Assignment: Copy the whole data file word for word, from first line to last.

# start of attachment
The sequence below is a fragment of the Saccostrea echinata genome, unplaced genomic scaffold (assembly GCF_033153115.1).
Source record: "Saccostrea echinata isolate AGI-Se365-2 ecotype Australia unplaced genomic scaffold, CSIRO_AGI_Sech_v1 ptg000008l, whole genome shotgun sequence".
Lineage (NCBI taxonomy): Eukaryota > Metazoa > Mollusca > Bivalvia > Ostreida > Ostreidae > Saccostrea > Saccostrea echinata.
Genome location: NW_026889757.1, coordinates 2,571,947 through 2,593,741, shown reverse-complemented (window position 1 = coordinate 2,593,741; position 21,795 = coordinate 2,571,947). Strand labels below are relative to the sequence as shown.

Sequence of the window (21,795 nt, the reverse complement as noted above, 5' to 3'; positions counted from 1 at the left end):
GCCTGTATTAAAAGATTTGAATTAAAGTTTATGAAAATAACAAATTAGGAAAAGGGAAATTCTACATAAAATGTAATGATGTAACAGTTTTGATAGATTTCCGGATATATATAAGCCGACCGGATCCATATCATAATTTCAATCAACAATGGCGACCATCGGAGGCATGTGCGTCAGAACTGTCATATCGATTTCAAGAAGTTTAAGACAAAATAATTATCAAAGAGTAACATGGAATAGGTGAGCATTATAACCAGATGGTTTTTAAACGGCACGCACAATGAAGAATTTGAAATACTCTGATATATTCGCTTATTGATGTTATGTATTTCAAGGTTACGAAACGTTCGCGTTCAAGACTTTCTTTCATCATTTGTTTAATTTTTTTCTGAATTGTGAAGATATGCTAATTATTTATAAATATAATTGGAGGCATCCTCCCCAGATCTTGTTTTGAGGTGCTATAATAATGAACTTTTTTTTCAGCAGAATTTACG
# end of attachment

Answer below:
The sequence below is a fragment of the Saccostrea echinata genome, unplaced genomic scaffold (assembly GCF_033153115.1).
Source record: "Saccostrea echinata isolate AGI-Se365-2 ecotype Australia unplaced genomic scaffold, CSIRO_AGI_Sech_v1 ptg000008l, whole genome shotgun sequence".
Lineage (NCBI taxonomy): Eukaryota > Metazoa > Mollusca > Bivalvia > Ostreida > Ostreidae > Saccostrea > Saccostrea echinata.
Genome location: NW_026889757.1, coordinates 2,571,947 through 2,593,741, shown reverse-complemented (window position 1 = coordinate 2,593,741; position 21,795 = coordinate 2,571,947). Strand labels below are relative to the sequence as shown.

Sequence of the window (21,795 nt, the reverse complement as noted above, 5' to 3'; positions counted from 1 at the left end):
GCCTGTATTAAAAGATTTGAATTAAAGTTTATGAAAATAACAAATTAGGAAAAGGGAAATTCTACATAAAATGTAATGATGTAACAGTTTTGATAGATTTCCGGATATATATAAGCCGACCGGATCCATATCATAATTTCAATCAACAATGGCGACCATCGGAGGCATGTGCGTCAGAACTGTCATATCGATTTCAAGAAGTTTAAGACAAAATAATTATCAAAGAGTAACATGGAATAGGTGAGCATTATAACCAGATGGTTTTTAAACGGCACGCACAATGAAGAATTTGAAATACTCTGATATATTCGCTTATTGATGTTATGTATTTCAAGGTTACGAAACGTTCGCGTTCAAGACTTTCTTTCATCATTTGTTTAATTTTTTTCTGAATTGTGAAGATATGCTAATTATTTATAAATATAATTGGAGGCATCCTCCCCAGATCTTGTTTTGAGGTGCTATAATAATGAACTTTTTTTTCAGCAGAATTTACG